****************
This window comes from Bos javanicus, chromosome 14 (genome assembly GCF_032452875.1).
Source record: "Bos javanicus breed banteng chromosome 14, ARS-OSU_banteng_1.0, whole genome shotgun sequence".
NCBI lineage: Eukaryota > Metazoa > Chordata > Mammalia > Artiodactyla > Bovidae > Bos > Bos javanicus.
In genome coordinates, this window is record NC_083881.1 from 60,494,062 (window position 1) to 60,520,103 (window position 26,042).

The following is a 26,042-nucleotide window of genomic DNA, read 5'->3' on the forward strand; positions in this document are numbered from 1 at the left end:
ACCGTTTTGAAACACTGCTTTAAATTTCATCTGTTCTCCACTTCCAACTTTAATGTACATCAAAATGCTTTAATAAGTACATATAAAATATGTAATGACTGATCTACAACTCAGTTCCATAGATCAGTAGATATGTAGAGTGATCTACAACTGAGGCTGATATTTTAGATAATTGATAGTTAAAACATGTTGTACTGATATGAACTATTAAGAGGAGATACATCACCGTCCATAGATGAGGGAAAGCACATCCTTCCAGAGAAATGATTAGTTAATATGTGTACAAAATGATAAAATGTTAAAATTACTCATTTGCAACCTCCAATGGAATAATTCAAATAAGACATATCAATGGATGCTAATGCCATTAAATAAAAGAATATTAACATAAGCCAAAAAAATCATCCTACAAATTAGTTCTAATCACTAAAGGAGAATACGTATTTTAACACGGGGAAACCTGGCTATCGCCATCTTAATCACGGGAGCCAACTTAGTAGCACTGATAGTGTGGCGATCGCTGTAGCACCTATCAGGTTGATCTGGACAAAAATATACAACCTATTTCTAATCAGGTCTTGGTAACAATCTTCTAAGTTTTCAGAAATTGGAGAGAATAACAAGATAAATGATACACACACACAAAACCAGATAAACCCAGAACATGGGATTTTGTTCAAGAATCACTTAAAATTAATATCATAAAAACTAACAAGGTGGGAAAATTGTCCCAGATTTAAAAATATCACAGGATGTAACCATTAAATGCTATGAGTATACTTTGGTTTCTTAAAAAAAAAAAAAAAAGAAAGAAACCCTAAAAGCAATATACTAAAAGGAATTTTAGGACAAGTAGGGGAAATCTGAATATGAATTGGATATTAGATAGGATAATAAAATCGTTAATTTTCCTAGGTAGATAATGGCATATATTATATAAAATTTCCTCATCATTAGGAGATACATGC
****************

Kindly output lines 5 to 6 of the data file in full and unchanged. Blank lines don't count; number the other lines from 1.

The following is a 26,042-nucleotide window of genomic DNA, read 5'->3' on the forward strand; positions in this document are numbered from 1 at the left end:
ACCGTTTTGAAACACTGCTTTAAATTTCATCTGTTCTCCACTTCCAACTTTAATGTACATCAAAATGCTTTAATAAGTACATATAAAATATGTAATGACTGATCTACAACTCAGTTCCATAGATCAGTAGATATGTAGAGTGATCTACAACTGAGGCTGATATTTTAGATAATTGATAGTTAAAACATGTTGTACTGATATGAACTATTAAGAGGAGATACATCACCGTCCATAGATGAGGGAAAGCACATCCTTCCAGAGAAATGATTAGTTAATATGTGTACAAAATGATAAAATGTTAAAATTACTCATTTGCAACCTCCAATGGAATAATTCAAATAAGACATATCAATGGATGCTAATGCCATTAAATAAAAGAATATTAACATAAGCCAAAAAAATCATCCTACAAATTAGTTCTAATCACTAAAGGAGAATACGTATTTTAACACGGGGAAACCTGGCTATCGCCATCTTAATCACGGGAGCCAACTTAGTAGCACTGATAGTGTGGCGATCGCTGTAGCACCTATCAGGTTGATCTGGACAAAAATATACAACCTATTTCTAATCAGGTCTTGGTAACAATCTTCTAAGTTTTCAGAAATTGGAGAGAATAACAAGATAAATGATACACACACACAAAACCAGATAAACCCAGAACATGGGATTTTGTTCAAGAATCACTTAAAATTAATATCATAAAAACTAACAAGGTGGGAAAATTGTCCCAGATTTAAAAATATCACAGGATGTAACCATTAAATGCTATGAGTATACTTTGGTTTCTTAAAAAAAAAAAAAAAAGAAAGAAACCCTAAAAGCAATATACTAAAAGGAATTTTAGGACAAGTAGGGGAAATCTGAATATGAATTGGATATTAGATAGGATAATAAAATCGTTAATTTTCCTAGGTAGATAATGGCATATATTATATAAAATTTCCTCATCATTAGGAGATACATGC